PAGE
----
• Sarah-Jane Kavanagh

What Makes a Design Influencer?

The Influencer category at the 2019 INDE.Awards highlights how progressive design can make the world a better place through a focus on people’s needs. Here we present three influential projects distinct in purpose and their concept, with demonstrable real outcomes as a result of their design.

Bima Microlibrary / SHAU Bandung , © Sanrok Studio


The concept of Microlibraries were initiated by architecture and urbanism practice SHAU in 2015 in Bandung, Indonesia. The INDE.Awards 2018 Jury described it as a project that “brings imagination and innovation to a crucial educational challenge.”

SHAU envisions the concept as a design laboratory for testing ideas around community, sustainability, typology, materiality, construction, and small-scale building. The scope of each project stretches beyond that of a typical design consultant, including conceptualisation and realisation, as well as securing project funding, sites, and other city administration requirements.

Century of Light

Conceived by FARM for the National Gallery of Singapore in 2017, the aim of Century of Light was to challenge the normal way we perceive art when in an art gallery. It asks us to appreciate the space itself, rather than just the artworks.

Consisting of a quasi-exhibition behind an exhibition, the project uses colour and geometry to make the gallery itself a center-point as worthy of attention as the contents themselves.

FARM said that exhibition design treads a fine line between designing for space and allowing space for the art itself to breathe. By employing arches to frame and re-frame key artworks and guide visitors’ orientation, they aim to add an additional layer of quality and ambience of the space.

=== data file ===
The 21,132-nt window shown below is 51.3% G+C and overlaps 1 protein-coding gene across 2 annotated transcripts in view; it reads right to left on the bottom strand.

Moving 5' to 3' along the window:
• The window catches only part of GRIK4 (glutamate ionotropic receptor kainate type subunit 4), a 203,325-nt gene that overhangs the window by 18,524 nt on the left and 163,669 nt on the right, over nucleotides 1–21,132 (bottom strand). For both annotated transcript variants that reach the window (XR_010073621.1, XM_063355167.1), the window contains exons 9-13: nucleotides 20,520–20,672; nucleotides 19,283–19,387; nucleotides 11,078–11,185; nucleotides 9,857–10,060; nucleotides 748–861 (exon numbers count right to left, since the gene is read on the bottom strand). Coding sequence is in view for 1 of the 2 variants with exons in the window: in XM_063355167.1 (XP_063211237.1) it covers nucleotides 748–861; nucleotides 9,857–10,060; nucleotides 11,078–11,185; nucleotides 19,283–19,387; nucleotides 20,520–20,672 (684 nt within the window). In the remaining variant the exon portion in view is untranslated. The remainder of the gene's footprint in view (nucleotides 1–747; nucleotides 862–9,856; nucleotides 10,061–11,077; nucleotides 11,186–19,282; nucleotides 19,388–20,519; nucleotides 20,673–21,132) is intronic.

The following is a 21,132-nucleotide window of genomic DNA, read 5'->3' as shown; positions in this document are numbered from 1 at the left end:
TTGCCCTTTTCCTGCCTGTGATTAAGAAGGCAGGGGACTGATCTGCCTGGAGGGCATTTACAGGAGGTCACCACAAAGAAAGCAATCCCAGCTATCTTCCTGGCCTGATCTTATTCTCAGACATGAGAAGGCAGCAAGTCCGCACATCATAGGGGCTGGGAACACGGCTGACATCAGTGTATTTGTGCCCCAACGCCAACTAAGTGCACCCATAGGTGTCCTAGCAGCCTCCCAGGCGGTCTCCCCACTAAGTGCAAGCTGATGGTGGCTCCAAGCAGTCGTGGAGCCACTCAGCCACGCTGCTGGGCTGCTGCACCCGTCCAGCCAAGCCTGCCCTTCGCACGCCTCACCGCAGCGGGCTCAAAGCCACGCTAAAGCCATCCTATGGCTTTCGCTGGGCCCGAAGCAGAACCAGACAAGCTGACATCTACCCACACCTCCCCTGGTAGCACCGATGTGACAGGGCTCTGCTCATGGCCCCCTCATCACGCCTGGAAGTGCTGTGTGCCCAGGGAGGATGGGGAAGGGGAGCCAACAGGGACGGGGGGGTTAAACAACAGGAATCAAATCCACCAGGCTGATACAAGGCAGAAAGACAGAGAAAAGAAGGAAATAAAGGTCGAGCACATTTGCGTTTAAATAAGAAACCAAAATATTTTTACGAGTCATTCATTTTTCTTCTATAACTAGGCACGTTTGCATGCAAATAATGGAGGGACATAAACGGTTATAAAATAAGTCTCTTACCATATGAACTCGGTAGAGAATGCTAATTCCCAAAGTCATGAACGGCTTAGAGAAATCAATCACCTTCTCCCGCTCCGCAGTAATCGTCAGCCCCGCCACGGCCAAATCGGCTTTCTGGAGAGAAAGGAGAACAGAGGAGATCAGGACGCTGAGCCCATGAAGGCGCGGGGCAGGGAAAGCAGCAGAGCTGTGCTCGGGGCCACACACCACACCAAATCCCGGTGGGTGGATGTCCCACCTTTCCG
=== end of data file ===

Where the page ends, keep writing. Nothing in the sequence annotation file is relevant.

Initiated by the Naomi Milgrom Foundation, MPavilion is a temporary pavilion structure aiming to encourage design debate and cultural exchange. MPavilion by OMA Australia took up residence in Melbourne’s Queen Victoria Gardens during the summer of 2017-2018 as a design and cultural laboratory. During this time it played host to a series of talks, performances, workshops and installations.

The overall brief was to create an architectural space that incorporated the highest levels of design thinking, experimentation, innovation, and engagement for Melbourne and its citizens.

The installation acted as the centerpiece of a free public program of cultural activities and events, stimulating tourism in the Melbourne area. Following its success, it was gifted to the people of Melbourne as relocated to a permanent site.

The MPavilion commission was a thought-leadership initiative that demonstrated a capacity for risk-taking and experimental, innovative design and architecture.

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